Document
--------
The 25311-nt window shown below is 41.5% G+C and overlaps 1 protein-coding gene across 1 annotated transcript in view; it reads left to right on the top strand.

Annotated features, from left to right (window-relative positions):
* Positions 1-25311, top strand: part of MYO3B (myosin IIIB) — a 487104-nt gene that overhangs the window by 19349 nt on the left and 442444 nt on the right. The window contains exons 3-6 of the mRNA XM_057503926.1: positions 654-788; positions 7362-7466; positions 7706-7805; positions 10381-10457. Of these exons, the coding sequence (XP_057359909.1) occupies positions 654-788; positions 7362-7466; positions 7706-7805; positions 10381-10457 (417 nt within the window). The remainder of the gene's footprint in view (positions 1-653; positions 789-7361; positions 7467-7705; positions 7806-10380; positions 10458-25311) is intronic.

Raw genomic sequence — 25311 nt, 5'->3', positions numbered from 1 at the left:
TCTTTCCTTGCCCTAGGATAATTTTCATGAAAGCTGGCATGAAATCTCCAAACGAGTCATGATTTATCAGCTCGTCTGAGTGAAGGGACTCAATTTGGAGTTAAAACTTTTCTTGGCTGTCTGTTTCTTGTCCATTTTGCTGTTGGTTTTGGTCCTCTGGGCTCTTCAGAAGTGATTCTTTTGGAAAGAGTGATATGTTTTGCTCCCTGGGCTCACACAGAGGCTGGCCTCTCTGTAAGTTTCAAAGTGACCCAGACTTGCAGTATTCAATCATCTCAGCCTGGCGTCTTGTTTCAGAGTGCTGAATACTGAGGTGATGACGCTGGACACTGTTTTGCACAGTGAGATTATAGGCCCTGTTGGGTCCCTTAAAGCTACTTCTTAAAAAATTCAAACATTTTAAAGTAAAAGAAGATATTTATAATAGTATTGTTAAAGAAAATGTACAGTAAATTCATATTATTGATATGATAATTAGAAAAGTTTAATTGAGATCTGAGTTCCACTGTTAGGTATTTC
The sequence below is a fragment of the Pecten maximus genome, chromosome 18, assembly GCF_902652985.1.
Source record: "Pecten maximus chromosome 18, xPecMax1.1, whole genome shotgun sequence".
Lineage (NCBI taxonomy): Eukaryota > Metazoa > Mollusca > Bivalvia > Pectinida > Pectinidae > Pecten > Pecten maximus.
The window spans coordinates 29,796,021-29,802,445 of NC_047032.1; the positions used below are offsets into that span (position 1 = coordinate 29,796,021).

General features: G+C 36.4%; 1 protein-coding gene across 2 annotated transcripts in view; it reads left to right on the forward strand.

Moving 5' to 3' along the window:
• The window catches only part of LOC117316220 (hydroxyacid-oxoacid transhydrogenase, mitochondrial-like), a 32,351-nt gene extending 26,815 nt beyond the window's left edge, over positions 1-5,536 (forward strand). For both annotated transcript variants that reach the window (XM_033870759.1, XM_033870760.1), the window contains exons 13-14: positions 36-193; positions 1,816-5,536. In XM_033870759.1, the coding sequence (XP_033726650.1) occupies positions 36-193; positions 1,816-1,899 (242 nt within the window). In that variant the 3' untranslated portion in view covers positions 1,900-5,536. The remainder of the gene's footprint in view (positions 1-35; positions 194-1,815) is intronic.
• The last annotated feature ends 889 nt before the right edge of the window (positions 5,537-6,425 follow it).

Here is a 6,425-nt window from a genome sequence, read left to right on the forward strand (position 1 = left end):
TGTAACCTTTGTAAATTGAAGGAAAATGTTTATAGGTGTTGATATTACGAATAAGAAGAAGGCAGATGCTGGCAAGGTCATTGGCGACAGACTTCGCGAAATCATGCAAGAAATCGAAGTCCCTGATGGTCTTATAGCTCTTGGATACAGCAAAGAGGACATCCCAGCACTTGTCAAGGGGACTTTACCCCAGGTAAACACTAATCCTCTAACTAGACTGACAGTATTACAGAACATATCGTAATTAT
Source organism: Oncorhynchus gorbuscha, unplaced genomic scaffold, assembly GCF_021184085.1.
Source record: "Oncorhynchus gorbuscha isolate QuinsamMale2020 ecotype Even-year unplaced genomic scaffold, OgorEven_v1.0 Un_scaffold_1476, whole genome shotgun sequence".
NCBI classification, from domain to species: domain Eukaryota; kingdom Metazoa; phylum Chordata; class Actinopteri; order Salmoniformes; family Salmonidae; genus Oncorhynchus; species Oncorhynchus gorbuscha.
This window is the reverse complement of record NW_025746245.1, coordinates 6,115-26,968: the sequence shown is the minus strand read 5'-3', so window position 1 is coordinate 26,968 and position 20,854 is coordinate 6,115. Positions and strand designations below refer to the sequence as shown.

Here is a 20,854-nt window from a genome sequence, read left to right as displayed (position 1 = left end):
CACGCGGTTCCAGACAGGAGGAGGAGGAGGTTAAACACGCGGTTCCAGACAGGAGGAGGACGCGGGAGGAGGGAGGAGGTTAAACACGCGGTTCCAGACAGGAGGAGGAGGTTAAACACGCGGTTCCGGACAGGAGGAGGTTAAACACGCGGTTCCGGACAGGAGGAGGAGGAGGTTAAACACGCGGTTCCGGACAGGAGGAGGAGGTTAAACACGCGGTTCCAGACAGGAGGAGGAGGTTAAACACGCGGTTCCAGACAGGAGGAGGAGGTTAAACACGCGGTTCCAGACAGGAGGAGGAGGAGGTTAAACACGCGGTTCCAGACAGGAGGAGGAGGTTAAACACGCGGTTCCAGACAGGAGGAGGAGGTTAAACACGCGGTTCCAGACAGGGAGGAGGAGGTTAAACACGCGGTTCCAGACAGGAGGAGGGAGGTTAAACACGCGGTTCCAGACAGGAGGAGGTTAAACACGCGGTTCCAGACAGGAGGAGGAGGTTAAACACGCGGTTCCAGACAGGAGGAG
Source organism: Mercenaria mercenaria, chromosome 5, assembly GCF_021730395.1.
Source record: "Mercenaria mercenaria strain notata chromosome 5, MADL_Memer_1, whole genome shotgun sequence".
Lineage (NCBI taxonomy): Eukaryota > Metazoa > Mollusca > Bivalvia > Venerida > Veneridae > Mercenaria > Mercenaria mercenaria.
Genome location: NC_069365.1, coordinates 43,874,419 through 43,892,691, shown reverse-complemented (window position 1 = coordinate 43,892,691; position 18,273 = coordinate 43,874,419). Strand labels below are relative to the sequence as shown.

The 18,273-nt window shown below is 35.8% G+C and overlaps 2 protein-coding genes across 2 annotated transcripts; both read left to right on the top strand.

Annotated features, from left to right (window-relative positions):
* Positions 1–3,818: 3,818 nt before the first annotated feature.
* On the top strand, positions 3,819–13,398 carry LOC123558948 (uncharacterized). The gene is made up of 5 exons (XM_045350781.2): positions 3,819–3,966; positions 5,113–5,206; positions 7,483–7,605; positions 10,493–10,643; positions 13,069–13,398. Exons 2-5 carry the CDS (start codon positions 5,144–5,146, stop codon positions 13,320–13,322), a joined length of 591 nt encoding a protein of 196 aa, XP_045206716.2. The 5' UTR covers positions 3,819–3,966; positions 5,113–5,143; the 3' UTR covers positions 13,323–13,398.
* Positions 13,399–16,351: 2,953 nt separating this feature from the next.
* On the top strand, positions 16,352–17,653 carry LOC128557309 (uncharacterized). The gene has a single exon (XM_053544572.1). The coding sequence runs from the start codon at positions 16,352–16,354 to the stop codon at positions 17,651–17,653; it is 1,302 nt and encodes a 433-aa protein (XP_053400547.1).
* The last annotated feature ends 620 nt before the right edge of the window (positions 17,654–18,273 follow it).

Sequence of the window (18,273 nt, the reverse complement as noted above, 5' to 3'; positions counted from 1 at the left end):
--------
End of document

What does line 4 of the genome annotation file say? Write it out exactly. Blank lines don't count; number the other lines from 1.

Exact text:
Raw genomic sequence — 25311 nt, 5'->3', positions numbered from 1 at the left: